High culture, low humor and exquisite craftsmanship are all on display in "Uncorked! Wine, Objects & Tradition," a current exhibition at the Winterthur Galleries in Wilmington, Del.
The show consists of more than 350 objects organized in six thematic groupings that show the many ways wine (and other alcoholic beverages) have been integrated into American (and English) culture from the 17th through the early 20th centuries. Many of the exhibits are directly related to wine-drinking—bottles, glasses, coolers, and so forth—while others place wine in larger contexts, such as a 1760 ink drawing of Charleston gentlemen conversing around a table covered with the remains of a bibulous dinner, or an 1820 porcelain cider jug decorated with a portrait of George Washington.
The show testifies that wine was more than a pleasant drink or a sign of good taste. Beginning in the late 17th century, the rise of interest in and appreciation for the ideals of classical Greece and Rome stimulated new ideas in architecture, the arts, culture and politics. Wine, highly valued in ancient Greece, assumed a privileged role in the neo-classical culture that helped birth the American Revolution.
Exhibition curator Leslie Grigsby, Winterthur's Senior Curator of Ceramics and Glass, uses creative juxtaposition of the objects to illustrate larger issues. For instance, three decanters, all from the early 19th century, are displayed side by side. Though similar in design, they differ in the quality of their materials and workmanship: an English example in hand-cut lead crystal would have been used in a wealthy home; a U.S. imitation in molded glass would have been accessible to the American middle class; and a Portuguese version in bottle glass would have been even less expensive.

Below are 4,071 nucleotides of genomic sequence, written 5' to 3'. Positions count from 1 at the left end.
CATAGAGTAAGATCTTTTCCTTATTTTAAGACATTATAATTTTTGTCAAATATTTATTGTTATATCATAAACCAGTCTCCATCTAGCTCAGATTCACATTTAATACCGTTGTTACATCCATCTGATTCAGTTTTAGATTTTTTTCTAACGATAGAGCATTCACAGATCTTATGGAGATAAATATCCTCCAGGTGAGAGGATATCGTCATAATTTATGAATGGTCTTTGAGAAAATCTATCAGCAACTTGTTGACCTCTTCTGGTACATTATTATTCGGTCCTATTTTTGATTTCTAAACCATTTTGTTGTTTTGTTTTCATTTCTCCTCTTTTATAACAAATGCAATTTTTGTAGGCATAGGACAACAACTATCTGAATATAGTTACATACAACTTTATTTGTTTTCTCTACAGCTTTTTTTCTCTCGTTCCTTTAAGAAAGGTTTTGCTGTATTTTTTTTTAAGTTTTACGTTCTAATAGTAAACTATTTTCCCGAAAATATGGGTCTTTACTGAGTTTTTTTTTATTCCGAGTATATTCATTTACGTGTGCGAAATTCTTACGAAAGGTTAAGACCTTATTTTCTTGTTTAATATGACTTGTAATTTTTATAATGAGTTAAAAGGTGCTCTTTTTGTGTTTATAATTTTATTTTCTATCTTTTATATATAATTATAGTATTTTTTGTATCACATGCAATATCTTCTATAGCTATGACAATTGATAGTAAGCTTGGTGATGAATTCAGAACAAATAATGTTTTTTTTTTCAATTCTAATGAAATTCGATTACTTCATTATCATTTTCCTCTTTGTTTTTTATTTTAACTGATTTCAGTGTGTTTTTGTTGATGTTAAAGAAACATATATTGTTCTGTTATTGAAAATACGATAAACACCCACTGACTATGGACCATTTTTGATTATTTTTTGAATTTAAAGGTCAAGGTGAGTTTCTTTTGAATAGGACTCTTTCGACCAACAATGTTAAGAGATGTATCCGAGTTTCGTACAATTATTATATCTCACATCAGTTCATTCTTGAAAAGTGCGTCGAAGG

"This group illustrates how wine culture spread through very different social levels," explained Grigsby.
Despite its scholarly and artistic reach, the exhibition is not without humor. An 18th century engraving shows a gentleman who has fallen into a drunken sleep in his chair. Two maids stand next to him, giggling as one dips his hand into a bowl of warm water. The inscription hints what will happen next:
Forbear dear Girls! for Pity’s sake
Have Mercy on a Sleeping Rake!
As in the Bowl his Hand you’ve got.
You’ll make him soon do – You know what.
The objects were all drawn from Winterthur's collections (including a few promised gifts). And while Grigsby noted that "there were hundreds more objects in the running," the results offer an insight into taste and interests of founder Henry Francis du Pont. For example, there are punch bowls displayed throughout the exhibition. "Mr. du Pont loved them," Grigsby said. "We have more than 200 at Winterthur." On the other hand, there are only three corkscrews in the show. "I think we only have five altogether," she said.
Du Pont makes a cameo appearance. His initials are inscribed on a leather-covered picnic case, made in the early 20th century. "We don't know for sure," Grigsby said, "but we believe this was used to carry wine, perhaps when Mr. du Pont was traveling."
Gerret Copeland, owner of Bouchaine Vineyards in Napa Valley and a member of the du Pont family, had no doubts. "Knowing Harry, I can assure you it was," said Copeland, who was visiting the exhibition, to which he and his wife, Tatiana, are donors. "He had five wine cellars in and around Winterthur, and he was an ardent foe of Prohibition. And most likely, they were very fine bottles."
"Uncorked" remains on view until Jan. 6, 2013, and makes an engaging part of a visit to the historic house museum and its beautiful gardens. For those who can't make the trip to the Brandywine Valley, an overview is displayed on the exhibition's Web site, uncorked.winterthur.org.